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Institutional Framework for Sustainable IBMS

IBMS (Indian Bridge Management System) was initiated by the Ministry of Road, Transport and Highways (MORTH) in 2015 initially for a 3-year time frame. By December 2019, all the field consultants’ contracts were closed on as is where is basis and no further steps have been taken to continue with this initiative. The work is incomplete and needs further action.

India does not have any legislation to force safety of the bridges and so it is left to the government of the day to push for sustainability of the Bridge Management Programs which is an effective tool to ensure safety of the bridges.

During the period from June 2015 till October 2019, when the field consultants were working on the field, various shortcomings of the project were noticed

  • Inadequate training to the inventory and inspection engineers.
  • The client’s official did not have p codes to rely on for commissioning the tests to be carried out on bridges to confirm or reject the type of distress. 
  • There was no legislation in place in India which mandated the need for inspection of bridges leading to rehabilitation intervention.
  • There are no codes and guidelines for activities within IBMS. 

This last article in the series on IBMS deals with the need to establish a formal institution for bridge management in India to sustain and derive benefits from the development of IBMS. 


From June till October 2015, development of IBMS was underway. During this period, the concept document was discussed within the Ministry and bilaterally with our development team. The basic structure of IBMS was evolved by us and put forward to the Ministry for acceptance. Series of meetings took place and based on the deliberations and the discussions; the software team was mandated to implement the modification essential in the software. The procedure for implementing inventory and inspection modules were discussed and the process to start testing was left to a later date. Repair and rehabilitation intervention were to be undertaken by respective organizations responsible for maintenance of the bridges.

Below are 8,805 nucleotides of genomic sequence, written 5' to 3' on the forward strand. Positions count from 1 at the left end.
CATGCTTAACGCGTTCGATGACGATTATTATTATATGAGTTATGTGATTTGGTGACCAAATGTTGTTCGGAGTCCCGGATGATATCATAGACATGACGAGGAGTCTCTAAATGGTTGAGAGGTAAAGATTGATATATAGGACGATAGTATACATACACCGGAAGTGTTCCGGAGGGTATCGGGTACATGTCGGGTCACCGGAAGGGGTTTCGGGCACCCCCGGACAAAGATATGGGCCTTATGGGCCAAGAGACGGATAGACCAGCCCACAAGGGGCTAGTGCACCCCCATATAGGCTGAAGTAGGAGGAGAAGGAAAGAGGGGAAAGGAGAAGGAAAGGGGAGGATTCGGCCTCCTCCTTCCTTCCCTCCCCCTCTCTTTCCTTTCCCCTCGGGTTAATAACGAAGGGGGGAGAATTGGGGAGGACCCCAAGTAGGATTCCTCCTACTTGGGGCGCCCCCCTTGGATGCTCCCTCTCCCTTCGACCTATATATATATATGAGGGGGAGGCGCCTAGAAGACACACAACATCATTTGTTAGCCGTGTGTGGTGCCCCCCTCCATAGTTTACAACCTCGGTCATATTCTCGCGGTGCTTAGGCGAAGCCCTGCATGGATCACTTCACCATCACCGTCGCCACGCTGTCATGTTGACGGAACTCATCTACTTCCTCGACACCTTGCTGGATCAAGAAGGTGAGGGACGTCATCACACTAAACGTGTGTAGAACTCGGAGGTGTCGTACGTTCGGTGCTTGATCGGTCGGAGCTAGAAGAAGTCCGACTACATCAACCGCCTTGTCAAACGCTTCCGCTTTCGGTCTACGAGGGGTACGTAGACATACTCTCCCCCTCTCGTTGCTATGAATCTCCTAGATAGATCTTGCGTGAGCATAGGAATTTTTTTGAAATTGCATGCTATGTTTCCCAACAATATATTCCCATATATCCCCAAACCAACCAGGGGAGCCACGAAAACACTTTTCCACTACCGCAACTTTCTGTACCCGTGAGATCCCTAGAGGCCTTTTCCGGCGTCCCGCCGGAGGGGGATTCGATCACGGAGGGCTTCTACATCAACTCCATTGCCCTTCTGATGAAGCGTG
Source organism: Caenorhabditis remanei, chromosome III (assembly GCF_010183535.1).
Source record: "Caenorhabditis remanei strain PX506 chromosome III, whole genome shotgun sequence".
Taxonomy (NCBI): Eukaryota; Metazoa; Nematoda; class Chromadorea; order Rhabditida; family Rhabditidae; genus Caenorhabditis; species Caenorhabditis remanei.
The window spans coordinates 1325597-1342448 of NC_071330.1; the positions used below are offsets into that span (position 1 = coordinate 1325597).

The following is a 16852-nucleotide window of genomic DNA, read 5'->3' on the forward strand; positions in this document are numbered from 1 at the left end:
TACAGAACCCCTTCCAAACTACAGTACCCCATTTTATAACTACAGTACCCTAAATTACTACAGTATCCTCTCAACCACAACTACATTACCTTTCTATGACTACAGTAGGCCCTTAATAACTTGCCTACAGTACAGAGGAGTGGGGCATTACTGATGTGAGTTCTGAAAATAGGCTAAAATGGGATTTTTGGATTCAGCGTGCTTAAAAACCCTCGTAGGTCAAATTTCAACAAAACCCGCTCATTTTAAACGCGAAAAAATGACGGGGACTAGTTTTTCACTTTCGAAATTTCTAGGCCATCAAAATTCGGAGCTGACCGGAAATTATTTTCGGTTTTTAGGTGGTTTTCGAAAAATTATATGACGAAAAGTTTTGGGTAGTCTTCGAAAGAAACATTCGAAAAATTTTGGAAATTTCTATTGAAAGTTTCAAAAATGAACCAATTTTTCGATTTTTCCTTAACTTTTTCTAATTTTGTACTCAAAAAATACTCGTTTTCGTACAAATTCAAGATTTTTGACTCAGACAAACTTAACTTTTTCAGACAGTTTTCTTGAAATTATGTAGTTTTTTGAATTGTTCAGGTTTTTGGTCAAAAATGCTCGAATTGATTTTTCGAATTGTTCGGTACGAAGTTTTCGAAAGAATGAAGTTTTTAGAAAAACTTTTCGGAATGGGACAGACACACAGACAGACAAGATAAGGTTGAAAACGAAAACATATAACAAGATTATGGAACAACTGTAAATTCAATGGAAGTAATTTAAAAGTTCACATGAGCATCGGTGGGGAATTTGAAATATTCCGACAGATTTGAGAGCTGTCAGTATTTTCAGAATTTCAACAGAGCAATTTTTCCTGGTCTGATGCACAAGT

During implementation of inventory and inspection modules the need to have trained manpower was seriously felt. Basic training for operation of software was imparted to over 300 field engineers. This was a 6 to 8 hours training in various procedures and steps essential to move seamlessly within the IBMS software during field operations. Training did not cover the basic or intricate engineering skills required by bridge inspection teams. This resulted in multiple shortcomings in data collection and data authenticity. Many times, the submitted data did not match with photographic submission or there would be a clash of information within the database. 

Post completion of one cycle of inventory and subsequent inspection cycle, a list of bridges was identified for testing. The officials within the department were not comfortable initiating the testing as the previous experience of testing and the conclusions drawn from this exercise was not encouraging. More reliability was accorded to information submitted by the field officers of the various departments responsible for the bridge maintenance. This created a decision paralysis and, in the process, testing was sidelined. Second cycle of inspection was started and subsequently a third cycle of inventory and inspection was undertaken. The entire process of testing was totally sidelined and only inventory and inspection were repeated.

The maintenance authorities did not have sufficient budgetary support to undertake large volumes of distress management. In place specifications were for cosmetic rectification of visible symptoms rather than to rectify and address the cause of defects. This led to allowing the bridge to deteriorate further, till a time when it can be declared critical and recommended for replacement. During 5 years of implementation of IBMS, no major rehabilitation program was initiated. Absence of compulsion arising from legislations which mandate timeline for undertaking remedial intervention resulted in the continued decision paralysis.